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Red gems retain allure

JewelleryHong KongCreativity & Life...Jewellery

A Hong Kong auction house is seeing robust demand for jewels and jade, with an increase in online activity also driving sales.


Rubies, red spinels and rubelites all draw healthy interest at jewellery auctions organised by Bonhams Hong Kong, while jade continues to be popular even among the younger crowd according to Stewart Young, the company’s newly appointed Director of Jewellery and Head of Jewellery for Asia.

At Bonhams’ jewels and jadeite sales held in June and November last year, many lots reached or exceeded their top estimates. Among the highlights were a fine ruby and diamond bracelet that fetched more than HK$4.6 million (US$586,000), a Van Cleef & Arpels ruby and diamond ring that sold for HK$3.8 million, and a rare spinel and diamond ring from Louis Vuitton that went under the hammer for nearly HK$3.4 million.

The auction house will host its next jewels and jadeite sale on 22 June in Hong Kong and Mr Young is confident it will be another glittering affair, with demand for red jewels driving sales once more.

Does the upcoming sale have any highlights?

We have a very important Kashmir sapphire, a rare and top of the line Brazilian Paraiba and six pieces from Kat Florence, who has designed jewellery for the actor Sarah Jessica Parker. Ms Florence works with gem hunters and is a perfectionist. She would cut down a 70-carat gemstone that’s already been finished into her own cut so that the stone becomes even more brilliant and clean. We also have more pieces of branded jewellery and jade this time because there’s more items from private collections [than last year].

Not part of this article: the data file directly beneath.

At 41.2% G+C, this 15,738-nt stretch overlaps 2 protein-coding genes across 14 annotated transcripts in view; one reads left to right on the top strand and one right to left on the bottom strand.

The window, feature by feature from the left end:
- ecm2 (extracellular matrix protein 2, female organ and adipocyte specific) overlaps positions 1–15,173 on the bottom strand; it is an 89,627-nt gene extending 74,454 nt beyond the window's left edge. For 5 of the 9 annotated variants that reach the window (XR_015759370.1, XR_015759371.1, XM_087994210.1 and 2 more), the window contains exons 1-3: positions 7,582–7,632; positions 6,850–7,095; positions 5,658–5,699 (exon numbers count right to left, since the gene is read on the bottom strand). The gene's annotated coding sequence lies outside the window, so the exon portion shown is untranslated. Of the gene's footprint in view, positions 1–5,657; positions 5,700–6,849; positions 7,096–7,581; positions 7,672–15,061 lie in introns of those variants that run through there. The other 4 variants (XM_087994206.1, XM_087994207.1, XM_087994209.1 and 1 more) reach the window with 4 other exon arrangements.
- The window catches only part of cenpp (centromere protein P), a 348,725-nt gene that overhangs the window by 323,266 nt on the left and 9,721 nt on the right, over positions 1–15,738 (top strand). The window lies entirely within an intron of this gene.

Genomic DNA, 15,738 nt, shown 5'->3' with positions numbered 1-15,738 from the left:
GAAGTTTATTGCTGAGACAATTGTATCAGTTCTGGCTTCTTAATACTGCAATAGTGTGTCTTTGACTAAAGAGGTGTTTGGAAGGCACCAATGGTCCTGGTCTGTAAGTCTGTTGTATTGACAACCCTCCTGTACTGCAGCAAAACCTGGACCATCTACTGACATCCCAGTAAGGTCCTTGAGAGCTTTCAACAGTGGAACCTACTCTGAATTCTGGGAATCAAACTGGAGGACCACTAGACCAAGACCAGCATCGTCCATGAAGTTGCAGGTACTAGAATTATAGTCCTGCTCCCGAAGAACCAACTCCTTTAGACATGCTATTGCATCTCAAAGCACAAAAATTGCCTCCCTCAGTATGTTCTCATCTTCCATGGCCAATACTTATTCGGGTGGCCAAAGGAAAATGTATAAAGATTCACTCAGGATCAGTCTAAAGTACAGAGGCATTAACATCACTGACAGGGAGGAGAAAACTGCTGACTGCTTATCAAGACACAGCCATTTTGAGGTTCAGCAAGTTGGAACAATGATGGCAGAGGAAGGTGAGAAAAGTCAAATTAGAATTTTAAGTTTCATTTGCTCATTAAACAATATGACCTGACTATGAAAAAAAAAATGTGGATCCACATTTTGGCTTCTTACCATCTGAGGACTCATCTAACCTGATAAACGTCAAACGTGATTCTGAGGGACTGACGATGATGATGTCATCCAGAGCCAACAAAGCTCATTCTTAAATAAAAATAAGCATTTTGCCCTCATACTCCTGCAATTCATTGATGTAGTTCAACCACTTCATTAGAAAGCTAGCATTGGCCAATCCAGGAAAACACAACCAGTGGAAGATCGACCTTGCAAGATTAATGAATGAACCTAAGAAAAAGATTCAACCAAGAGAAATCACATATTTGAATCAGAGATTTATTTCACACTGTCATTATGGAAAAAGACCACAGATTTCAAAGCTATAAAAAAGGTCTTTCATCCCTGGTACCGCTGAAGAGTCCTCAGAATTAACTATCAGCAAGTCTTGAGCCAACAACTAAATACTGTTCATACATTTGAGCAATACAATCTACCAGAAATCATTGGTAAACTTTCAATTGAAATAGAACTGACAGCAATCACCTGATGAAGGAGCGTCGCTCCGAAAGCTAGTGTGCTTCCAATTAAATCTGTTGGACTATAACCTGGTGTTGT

What trends do you notice in jewellery?

Pre-pandemic, everyone wanted to have big showy rings so that when they go and meet friends, it would be a talking point. I used to work as a fashion and jewellery designer and have created a lot of very loud pieces, too. But as people have mostly just been meeting their parents or closest friends lately, they have gone back to more ordinary styles – something they can wear to the supermarket, or even while doing some light cooking. They also want to enjoy their jewellery and appreciate each stone. I still like to buy jewellery, but now prefer to buy something I can wear on a regular basis, not just for a special occasion.

What types of jewellery are most popular in Hong Kong?

Rings are always the best sellers. Sometimes, we get unmounted stones, and if we already have rings and earrings, some colleagues may ask, “why don’t we mount it as a pendant?” But it’s better to be a ring as there’s just more demand for them. If we mount it as a pendant, the buyer will have less chance to sell it in the future.

Do red stones sell well?

Yes, particularly rubies. But any red stones do well in Asia, as the colour is of course considered to bring good fortune.

How about jade?